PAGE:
By Jack Tarrant
TOKYO, Japan (Reuters) – With the weight of an expectant nation on their shoulders and a governing body desperate for the hosts to succeed in the first Rugby World Cup in Asia, Japan head into the tournament opener tomorrow under arguably more pressure than any other team.
Fortunately, head coach Jamie Joseph probably could not have picked a better match-up to begin their campaign as they prepare to face Russia, ranked 20th in the world and making only their second World Cup finals appearance, at Tokyo Stadium.
A big win for the home side is likely to be welcomed by World Rugby, who took a major risk in awarding the tournament to Japan 10 years ago, taking the World Cup out of the sport’s traditional heartlands for the first time.
They will be looking for a good early showing from Japan to build further excitement in the host country, who are already optimistic following the Pacific Nations Cup (PNC) triumph last month.
Japan now see themselves as too good for many of the other Tier Two nations and are looking to disrupt the established world order by reaching the quarter-finals for the first time.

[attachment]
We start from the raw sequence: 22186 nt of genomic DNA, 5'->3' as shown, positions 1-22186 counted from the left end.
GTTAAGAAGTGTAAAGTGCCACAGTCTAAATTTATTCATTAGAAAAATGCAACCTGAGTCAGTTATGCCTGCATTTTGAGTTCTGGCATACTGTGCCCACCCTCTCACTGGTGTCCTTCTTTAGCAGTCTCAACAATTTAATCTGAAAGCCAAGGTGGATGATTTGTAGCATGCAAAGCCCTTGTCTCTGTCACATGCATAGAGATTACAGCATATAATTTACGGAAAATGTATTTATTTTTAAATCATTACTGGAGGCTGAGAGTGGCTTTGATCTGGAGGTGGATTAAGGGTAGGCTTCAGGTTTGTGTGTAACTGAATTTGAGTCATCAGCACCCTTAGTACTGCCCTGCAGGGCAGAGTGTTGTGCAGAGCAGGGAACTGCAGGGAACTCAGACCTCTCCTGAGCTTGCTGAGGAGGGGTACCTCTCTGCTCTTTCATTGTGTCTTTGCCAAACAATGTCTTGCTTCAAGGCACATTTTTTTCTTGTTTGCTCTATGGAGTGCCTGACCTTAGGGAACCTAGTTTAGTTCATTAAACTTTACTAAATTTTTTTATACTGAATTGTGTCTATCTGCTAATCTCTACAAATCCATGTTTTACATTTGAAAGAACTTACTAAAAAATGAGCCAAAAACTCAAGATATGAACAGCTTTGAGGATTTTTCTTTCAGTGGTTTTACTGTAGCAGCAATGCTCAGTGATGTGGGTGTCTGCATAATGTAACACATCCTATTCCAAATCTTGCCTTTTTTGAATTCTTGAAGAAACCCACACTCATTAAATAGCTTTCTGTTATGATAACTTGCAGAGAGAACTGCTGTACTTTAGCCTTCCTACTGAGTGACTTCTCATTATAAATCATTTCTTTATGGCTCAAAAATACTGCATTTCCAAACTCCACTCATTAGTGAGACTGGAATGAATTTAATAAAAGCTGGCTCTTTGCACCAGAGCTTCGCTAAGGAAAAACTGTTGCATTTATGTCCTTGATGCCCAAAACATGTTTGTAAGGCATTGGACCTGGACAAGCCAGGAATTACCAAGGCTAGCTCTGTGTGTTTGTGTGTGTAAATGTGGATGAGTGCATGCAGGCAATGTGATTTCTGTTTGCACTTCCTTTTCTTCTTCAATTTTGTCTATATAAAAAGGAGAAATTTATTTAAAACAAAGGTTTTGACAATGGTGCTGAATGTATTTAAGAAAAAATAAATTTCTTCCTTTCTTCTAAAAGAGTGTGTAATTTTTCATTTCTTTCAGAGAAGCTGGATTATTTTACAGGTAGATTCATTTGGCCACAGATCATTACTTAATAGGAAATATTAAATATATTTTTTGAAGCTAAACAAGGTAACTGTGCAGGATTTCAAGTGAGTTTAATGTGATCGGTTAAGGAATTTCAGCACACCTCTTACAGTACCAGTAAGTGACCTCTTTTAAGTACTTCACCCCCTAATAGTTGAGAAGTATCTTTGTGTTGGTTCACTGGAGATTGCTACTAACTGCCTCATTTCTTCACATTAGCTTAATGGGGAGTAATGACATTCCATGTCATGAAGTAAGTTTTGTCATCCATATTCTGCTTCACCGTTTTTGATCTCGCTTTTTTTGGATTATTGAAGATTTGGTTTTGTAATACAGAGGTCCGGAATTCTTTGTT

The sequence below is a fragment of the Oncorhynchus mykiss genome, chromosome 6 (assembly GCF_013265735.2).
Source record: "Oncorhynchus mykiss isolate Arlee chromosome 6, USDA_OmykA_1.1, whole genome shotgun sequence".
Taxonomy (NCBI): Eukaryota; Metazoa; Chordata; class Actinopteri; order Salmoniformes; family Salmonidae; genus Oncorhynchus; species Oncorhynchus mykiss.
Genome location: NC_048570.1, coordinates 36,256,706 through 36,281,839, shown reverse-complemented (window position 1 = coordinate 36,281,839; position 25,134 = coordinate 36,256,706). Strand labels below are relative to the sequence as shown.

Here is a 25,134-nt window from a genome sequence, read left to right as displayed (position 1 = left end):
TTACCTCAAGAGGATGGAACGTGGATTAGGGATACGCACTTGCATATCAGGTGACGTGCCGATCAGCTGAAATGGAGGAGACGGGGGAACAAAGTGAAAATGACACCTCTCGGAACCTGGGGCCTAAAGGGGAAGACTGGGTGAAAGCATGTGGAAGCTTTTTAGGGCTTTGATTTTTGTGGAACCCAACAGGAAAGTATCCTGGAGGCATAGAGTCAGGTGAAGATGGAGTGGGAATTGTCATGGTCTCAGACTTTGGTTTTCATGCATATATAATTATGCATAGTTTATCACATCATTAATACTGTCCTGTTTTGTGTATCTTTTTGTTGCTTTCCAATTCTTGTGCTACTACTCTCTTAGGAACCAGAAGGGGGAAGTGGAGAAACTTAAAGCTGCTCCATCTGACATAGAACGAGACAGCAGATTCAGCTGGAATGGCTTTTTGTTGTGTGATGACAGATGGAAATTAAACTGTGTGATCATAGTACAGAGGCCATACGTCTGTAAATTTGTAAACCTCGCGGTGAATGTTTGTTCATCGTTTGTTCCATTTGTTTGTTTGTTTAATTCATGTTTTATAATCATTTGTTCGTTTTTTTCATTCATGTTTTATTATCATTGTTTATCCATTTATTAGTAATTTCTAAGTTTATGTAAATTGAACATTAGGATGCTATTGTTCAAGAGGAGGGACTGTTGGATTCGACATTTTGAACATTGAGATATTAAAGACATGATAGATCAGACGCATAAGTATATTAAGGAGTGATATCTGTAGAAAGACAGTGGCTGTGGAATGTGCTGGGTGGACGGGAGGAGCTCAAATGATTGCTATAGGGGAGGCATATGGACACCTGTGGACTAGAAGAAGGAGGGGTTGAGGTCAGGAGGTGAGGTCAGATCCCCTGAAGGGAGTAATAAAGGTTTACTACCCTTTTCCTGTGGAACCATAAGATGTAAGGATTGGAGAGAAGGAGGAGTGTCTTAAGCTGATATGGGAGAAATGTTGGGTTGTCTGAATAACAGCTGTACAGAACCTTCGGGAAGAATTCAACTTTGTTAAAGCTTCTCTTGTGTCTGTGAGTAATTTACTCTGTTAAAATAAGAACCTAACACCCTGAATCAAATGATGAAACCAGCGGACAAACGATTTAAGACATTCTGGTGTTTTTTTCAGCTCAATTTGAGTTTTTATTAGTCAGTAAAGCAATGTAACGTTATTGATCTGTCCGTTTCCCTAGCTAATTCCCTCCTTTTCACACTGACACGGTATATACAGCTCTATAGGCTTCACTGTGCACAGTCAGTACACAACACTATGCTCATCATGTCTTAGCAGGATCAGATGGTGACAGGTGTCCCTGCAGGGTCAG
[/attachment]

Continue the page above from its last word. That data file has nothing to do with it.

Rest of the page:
Although the results against their other Pool A opponents Ireland, Scotland and Samoa will likely define Japan’s World Cup campaign, a big opening win in front of an expected record television audience will build belief that history can be made.
Joseph has been quick to dismiss the favourites tag ahead of tomorrow’s game, pointing out that Japan only managed to sneak a 32-27 win when they faced Russia in November.
“I never consider us to be the favourites, simply because … we have never been the favourites,” Joseph said yesterday.
“We have got a lot of respect for Russia and we were very lucky to win the last time we played them.
“I will say that the players are really excited, they have been waiting a long time, like everybody has in Japan, for the day to arrive.”
Japan were naive in a 41-7 loss to South Africa in their last warm-up match, struggling to adapt to the Springboks’ suffocating defensive gameplan and leaving Joseph looking tactically outclassed.
Despite admitting that match was a wake-up call for his players, against Russia he is likely to go back to the dynamic, attacking rugby that produced 14 tries and 109 points in three matches during the PNC.
For their part, Russia will be determined not to act as merely the sacrificial lamb to Japan’s slaughter as they aim to get their first-ever World Cup win.
They lost all four matches at the 2011 tournament during their only previous appearance at the finals and are only in Japan after Romania and Spain were disqualified from European qualification for fielding ineligible players.
Russia, under the tutelage of Welshman Lyn Jones, lost their last warm-up match 85-15 to Italy.